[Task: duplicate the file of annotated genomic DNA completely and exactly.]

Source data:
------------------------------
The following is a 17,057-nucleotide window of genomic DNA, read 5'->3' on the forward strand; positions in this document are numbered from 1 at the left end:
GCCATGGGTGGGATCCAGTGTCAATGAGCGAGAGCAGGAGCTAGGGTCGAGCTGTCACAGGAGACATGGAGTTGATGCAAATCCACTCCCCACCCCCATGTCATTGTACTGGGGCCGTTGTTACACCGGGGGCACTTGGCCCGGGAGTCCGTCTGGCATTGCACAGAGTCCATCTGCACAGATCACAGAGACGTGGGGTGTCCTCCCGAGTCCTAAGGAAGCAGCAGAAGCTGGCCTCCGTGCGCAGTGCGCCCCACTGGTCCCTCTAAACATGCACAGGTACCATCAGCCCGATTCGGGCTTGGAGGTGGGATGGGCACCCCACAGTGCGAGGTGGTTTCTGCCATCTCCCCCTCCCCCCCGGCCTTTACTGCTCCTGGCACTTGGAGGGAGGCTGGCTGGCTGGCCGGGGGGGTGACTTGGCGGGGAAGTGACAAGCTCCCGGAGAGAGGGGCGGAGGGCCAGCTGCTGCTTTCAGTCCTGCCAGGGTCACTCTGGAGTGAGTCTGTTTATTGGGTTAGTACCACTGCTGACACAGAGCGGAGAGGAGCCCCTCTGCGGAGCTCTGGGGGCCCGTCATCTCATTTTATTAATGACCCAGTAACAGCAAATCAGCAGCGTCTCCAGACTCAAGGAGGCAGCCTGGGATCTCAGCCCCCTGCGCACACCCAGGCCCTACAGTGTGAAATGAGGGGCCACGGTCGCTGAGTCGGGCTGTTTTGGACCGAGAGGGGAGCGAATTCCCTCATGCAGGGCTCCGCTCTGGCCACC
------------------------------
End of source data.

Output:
The following is a 17,057-nucleotide window of genomic DNA, read 5'->3' on the forward strand; positions in this document are numbered from 1 at the left end:
GCCATGGGTGGGATCCAGTGTCAATGAGCGAGAGCAGGAGCTAGGGTCGAGCTGTCACAGGAGACATGGAGTTGATGCAAATCCACTCCCCACCCCCATGTCATTGTACTGGGGCCGTTGTTACACCGGGGGCACTTGGCCCGGGAGTCCGTCTGGCATTGCACAGAGTCCATCTGCACAGATCACAGAGACGTGGGGTGTCCTCCCGAGTCCTAAGGAAGCAGCAGAAGCTGGCCTCCGTGCGCAGTGCGCCCCACTGGTCCCTCTAAACATGCACAGGTACCATCAGCCCGATTCGGGCTTGGAGGTGGGATGGGCACCCCACAGTGCGAGGTGGTTTCTGCCATCTCCCCCTCCCCCCCGGCCTTTACTGCTCCTGGCACTTGGAGGGAGGCTGGCTGGCTGGCCGGGGGGGTGACTTGGCGGGGAAGTGACAAGCTCCCGGAGAGAGGGGCGGAGGGCCAGCTGCTGCTTTCAGTCCTGCCAGGGTCACTCTGGAGTGAGTCTGTTTATTGGGTTAGTACCACTGCTGACACAGAGCGGAGAGGAGCCCCTCTGCGGAGCTCTGGGGGCCCGTCATCTCATTTTATTAATGACCCAGTAACAGCAAATCAGCAGCGTCTCCAGACTCAAGGAGGCAGCCTGGGATCTCAGCCCCCTGCGCACACCCAGGCCCTACAGTGTGAAATGAGGGGCCACGGTCGCTGAGTCGGGCTGTTTTGGACCGAGAGGGGAGCGAATTCCCTCATGCAGGGCTCCGCTCTGGCCACC